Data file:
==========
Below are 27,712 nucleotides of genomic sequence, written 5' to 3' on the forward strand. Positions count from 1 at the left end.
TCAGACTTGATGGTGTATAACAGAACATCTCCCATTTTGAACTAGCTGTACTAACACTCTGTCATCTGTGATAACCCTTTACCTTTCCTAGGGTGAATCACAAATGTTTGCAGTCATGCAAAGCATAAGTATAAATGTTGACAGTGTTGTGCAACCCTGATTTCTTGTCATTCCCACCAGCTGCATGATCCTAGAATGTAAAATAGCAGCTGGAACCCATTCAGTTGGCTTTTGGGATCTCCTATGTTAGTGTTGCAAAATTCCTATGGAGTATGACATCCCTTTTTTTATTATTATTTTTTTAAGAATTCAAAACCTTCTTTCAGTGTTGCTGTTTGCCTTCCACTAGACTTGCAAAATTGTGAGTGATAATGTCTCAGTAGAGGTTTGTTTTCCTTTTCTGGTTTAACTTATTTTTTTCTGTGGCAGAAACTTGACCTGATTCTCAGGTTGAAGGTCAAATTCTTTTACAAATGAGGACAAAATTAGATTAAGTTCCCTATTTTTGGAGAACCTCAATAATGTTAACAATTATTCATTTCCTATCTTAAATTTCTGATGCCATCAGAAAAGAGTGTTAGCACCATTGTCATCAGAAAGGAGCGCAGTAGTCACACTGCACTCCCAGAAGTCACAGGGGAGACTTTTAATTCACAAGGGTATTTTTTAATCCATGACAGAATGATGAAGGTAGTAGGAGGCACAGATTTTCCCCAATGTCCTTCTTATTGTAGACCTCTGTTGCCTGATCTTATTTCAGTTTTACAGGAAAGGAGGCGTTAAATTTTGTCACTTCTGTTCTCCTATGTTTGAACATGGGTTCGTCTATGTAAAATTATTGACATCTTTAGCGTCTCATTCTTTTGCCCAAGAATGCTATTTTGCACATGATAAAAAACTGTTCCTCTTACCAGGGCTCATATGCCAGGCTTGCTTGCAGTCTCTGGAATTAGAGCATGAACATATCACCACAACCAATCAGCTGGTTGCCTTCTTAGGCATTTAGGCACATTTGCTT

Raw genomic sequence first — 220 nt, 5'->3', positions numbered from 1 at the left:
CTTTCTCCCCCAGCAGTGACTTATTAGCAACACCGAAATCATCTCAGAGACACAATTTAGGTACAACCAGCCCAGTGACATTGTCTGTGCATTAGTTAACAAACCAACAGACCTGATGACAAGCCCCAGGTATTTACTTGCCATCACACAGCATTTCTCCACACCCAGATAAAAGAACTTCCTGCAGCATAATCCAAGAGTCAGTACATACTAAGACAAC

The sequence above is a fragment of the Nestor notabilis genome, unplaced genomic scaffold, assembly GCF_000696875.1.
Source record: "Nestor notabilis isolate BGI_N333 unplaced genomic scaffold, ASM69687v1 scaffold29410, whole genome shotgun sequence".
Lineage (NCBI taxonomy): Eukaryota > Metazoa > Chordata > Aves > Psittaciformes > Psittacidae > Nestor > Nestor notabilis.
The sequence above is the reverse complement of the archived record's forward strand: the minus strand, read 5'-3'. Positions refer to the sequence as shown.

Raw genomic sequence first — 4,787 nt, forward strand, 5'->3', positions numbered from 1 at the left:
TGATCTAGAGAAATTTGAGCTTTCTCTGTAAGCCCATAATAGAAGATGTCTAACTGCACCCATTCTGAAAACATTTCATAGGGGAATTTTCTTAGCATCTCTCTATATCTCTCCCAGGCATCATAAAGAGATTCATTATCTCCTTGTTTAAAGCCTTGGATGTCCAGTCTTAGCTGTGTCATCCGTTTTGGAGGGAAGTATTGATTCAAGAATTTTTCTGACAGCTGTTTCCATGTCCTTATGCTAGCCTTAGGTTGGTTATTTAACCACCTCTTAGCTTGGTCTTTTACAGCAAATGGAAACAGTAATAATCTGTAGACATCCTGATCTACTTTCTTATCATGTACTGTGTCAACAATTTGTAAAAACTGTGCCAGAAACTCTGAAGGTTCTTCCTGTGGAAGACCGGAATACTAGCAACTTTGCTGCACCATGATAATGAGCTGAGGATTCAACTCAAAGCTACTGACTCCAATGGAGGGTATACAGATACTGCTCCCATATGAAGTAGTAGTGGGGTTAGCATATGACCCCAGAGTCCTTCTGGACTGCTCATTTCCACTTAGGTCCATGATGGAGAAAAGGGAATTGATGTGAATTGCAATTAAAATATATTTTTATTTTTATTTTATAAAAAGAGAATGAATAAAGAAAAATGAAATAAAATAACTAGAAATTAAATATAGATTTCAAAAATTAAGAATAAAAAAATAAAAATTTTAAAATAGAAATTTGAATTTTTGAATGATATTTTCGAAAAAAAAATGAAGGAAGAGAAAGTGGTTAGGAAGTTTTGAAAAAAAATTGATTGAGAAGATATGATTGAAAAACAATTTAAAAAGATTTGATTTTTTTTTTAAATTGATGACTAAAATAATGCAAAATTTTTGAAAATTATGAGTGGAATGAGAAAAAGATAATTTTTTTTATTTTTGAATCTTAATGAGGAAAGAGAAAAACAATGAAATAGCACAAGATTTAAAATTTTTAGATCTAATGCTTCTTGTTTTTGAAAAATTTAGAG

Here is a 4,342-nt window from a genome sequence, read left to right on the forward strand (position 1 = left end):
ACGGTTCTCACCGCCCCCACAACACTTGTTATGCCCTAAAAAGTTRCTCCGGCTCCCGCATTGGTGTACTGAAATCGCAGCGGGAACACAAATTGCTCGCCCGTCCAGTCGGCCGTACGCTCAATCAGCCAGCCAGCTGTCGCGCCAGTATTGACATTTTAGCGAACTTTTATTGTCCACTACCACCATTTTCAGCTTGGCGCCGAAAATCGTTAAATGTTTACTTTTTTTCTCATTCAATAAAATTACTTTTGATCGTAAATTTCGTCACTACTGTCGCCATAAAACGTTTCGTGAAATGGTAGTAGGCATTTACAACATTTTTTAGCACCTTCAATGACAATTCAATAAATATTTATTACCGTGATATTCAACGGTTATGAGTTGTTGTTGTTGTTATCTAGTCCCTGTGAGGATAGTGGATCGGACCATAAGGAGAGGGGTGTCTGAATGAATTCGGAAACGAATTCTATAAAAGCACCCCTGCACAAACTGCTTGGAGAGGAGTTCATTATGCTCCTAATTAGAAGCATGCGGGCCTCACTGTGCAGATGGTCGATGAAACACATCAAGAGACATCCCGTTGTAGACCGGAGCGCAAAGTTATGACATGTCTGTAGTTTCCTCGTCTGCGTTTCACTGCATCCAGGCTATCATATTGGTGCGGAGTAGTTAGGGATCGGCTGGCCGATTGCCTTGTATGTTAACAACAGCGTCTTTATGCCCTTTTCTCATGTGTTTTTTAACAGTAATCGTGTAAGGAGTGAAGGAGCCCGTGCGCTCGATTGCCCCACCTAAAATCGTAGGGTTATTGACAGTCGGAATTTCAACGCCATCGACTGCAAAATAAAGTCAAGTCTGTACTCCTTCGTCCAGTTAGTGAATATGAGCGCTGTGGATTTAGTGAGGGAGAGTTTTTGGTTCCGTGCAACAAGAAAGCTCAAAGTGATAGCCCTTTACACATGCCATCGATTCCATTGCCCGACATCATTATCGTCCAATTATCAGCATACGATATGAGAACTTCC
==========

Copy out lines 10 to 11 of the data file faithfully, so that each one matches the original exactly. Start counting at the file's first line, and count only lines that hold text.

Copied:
TGATCTAGAGAAATTTGAGCTTTCTCTGTAAGCCCATAATAGAAGATGTCTAACTGCACCCATTCTGAAAACATTTCATAGGGGAATTTTCTTAGCATCTCTCTATATCTCTCCCAGGCATCATAAAGAGATTCATTATCTCCTTGTTTAAAGCCTTGGATGTCCAGTCTTAGCTGTGTCATCCGTTTTGGAGGGAAGTATTGATTCAAGAATTTTTCTGACAGCTGTTTCCATGTCCTTATGCTAGCCTTAGGTTGGTTATTTAACCACCTCTTAGCTTGGTCTTTTACAGCAAATGGAAACAGTAATAATCTGTAGACATCCTGATCTACTTTCTTATCATGTACTGTGTCAACAATTTGTAAAAACTGTGCCAGAAACTCTGAAGGTTCTTCCTGTGGAAGACCGGAATACTAGCAACTTTGCTGCACCATGATAATGAGCTGAGGATTCAACTCAAAGCTACTGACTCCAATGGAGGGTATACAGATACTGCTCCCATATGAAGTAGTAGTGGGGTTAGCATATGACCCCAGAGTCCTTCTGGACTGCTCATTTCCACTTAGGTCCATGATGGAGAAAAGGGAATTGATGTGAATTGCAATTAAAATATATTTTTATTTTTATTTTATAAAAAGAGAATGAATAAAGAAAAATGAAATAAAATAACTAGAAATTAAATATAGATTTCAAAAATTAAGAATAAAAAAATAAAAATTTTAAAATAGAAATTTGAATTTTTGAATGATATTTTCGAAAAAAAAATGAAGGAAGAGAAAGTGGTTAGGAAGTTTTGAAAAAAAATTGATTGAGAAGATATGATTGAAAAACAATTTAAAAAGATTTGATTTTTTTTTTAAATTGATGACTAAAATAATGCAAAATTTTTGAAAATTATGAGTGGAATGAGAAAAAGATAATTTTTTTTATTTTTGAATCTTAATGAGGAAAGAGAAAAACAATGAAATAGCACAAGATTTAAAATTTTTAGATCTAATGCTTCTTGTTTTTGAAAAATTTAGAG

Here is a 4,342-nt window from a genome sequence, read left to right on the forward strand (position 1 = left end):